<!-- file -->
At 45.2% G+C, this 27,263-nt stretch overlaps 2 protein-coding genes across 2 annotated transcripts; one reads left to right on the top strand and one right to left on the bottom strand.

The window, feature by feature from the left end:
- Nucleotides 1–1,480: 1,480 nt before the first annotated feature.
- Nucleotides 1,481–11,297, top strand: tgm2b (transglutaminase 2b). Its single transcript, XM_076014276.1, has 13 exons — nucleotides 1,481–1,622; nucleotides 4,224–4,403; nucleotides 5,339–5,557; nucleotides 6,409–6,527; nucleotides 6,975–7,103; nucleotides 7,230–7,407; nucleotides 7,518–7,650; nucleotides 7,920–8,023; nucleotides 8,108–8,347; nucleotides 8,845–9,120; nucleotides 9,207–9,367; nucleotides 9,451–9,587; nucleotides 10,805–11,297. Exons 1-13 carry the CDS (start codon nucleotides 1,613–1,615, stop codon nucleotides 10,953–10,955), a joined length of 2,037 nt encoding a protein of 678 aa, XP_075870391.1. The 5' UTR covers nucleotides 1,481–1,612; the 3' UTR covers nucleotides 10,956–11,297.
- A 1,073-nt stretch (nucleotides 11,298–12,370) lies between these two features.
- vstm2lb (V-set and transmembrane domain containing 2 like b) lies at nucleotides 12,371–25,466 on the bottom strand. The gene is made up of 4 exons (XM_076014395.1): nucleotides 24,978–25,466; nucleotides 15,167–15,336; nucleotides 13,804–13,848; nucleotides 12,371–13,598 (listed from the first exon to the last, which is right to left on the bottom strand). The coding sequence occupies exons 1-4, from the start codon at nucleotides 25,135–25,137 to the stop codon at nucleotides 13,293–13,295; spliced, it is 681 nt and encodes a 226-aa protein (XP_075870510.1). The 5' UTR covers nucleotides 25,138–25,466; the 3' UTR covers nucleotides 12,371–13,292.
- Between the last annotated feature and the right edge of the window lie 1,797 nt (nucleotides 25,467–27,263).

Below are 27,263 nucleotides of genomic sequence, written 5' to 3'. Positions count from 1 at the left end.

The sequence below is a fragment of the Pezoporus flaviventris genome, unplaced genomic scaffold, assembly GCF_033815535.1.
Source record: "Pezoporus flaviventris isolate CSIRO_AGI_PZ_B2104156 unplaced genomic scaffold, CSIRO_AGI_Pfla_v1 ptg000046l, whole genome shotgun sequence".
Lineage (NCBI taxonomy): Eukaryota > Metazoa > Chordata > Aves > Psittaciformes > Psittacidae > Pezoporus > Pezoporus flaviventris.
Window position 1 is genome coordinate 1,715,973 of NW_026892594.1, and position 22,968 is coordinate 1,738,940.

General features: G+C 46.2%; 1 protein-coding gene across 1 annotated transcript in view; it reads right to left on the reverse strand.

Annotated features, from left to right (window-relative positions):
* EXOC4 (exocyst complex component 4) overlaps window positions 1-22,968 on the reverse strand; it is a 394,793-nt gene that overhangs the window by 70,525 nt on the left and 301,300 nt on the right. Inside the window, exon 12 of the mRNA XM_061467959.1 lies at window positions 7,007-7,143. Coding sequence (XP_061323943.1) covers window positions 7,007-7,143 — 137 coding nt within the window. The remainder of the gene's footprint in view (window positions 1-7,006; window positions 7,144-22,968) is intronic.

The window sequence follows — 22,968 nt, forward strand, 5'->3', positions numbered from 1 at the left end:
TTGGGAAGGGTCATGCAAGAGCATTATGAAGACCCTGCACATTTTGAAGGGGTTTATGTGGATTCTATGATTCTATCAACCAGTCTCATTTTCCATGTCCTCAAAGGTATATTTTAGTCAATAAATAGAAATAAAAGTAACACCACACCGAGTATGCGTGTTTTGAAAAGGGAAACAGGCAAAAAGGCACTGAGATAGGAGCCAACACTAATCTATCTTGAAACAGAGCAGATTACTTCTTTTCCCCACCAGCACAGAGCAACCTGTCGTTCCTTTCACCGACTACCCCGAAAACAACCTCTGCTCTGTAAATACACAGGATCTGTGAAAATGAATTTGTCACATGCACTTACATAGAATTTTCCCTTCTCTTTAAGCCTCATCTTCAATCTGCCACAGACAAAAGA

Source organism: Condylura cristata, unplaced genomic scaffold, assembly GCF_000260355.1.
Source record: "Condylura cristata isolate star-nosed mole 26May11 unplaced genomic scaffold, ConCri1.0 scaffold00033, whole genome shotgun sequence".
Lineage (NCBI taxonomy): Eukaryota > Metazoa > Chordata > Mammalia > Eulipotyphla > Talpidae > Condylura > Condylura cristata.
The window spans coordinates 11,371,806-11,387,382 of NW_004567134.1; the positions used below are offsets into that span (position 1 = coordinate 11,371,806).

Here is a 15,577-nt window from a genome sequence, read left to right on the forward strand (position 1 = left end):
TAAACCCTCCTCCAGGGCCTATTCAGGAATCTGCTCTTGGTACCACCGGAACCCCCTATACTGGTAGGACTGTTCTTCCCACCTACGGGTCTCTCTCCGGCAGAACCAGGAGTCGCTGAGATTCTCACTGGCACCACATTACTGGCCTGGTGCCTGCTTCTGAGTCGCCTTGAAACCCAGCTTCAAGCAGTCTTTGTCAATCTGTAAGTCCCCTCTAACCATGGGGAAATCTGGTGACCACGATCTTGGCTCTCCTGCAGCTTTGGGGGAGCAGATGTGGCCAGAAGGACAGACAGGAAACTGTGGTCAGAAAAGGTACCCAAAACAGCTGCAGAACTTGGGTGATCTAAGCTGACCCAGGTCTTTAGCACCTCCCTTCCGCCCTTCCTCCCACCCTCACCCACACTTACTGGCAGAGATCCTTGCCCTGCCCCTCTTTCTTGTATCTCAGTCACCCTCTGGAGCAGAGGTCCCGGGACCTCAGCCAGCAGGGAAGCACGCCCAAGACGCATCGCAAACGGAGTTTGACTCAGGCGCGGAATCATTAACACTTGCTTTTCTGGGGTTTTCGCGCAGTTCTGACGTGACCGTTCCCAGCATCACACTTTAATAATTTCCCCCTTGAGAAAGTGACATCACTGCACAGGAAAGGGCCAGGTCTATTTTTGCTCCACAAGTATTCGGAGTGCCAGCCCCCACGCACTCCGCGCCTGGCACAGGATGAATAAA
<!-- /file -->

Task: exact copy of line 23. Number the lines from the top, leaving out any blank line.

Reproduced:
TAAACCCTCCTCCAGGGCCTATTCAGGAATCTGCTCTTGGTACCACCGGAACCCCCTATACTGGTAGGACTGTTCTTCCCACCTACGGGTCTCTCTCCGGCAGAACCAGGAGTCGCTGAGATTCTCACTGGCACCACATTACTGGCCTGGTGCCTGCTTCTGAGTCGCCTTGAAACCCAGCTTCAAGCAGTCTTTGTCAATCTGTAAGTCCCCTCTAACCATGGGGAAATCTGGTGACCACGATCTTGGCTCTCCTGCAGCTTTGGGGGAGCAGATGTGGCCAGAAGGACAGACAGGAAACTGTGGTCAGAAAAGGTACCCAAAACAGCTGCAGAACTTGGGTGATCTAAGCTGACCCAGGTCTTTAGCACCTCCCTTCCGCCCTTCCTCCCACCCTCACCCACACTTACTGGCAGAGATCCTTGCCCTGCCCCTCTTTCTTGTATCTCAGTCACCCTCTGGAGCAGAGGTCCCGGGACCTCAGCCAGCAGGGAAGCACGCCCAAGACGCATCGCAAACGGAGTTTGACTCAGGCGCGGAATCATTAACACTTGCTTTTCTGGGGTTTTCGCGCAGTTCTGACGTGACCGTTCCCAGCATCACACTTTAATAATTTCCCCCTTGAGAAAGTGACATCACTGCACAGGAAAGGGCCAGGTCTATTTTTGCTCCACAAGTATTCGGAGTGCCAGCCCCCACGCACTCCGCGCCTGGCACAGGATGAATAAA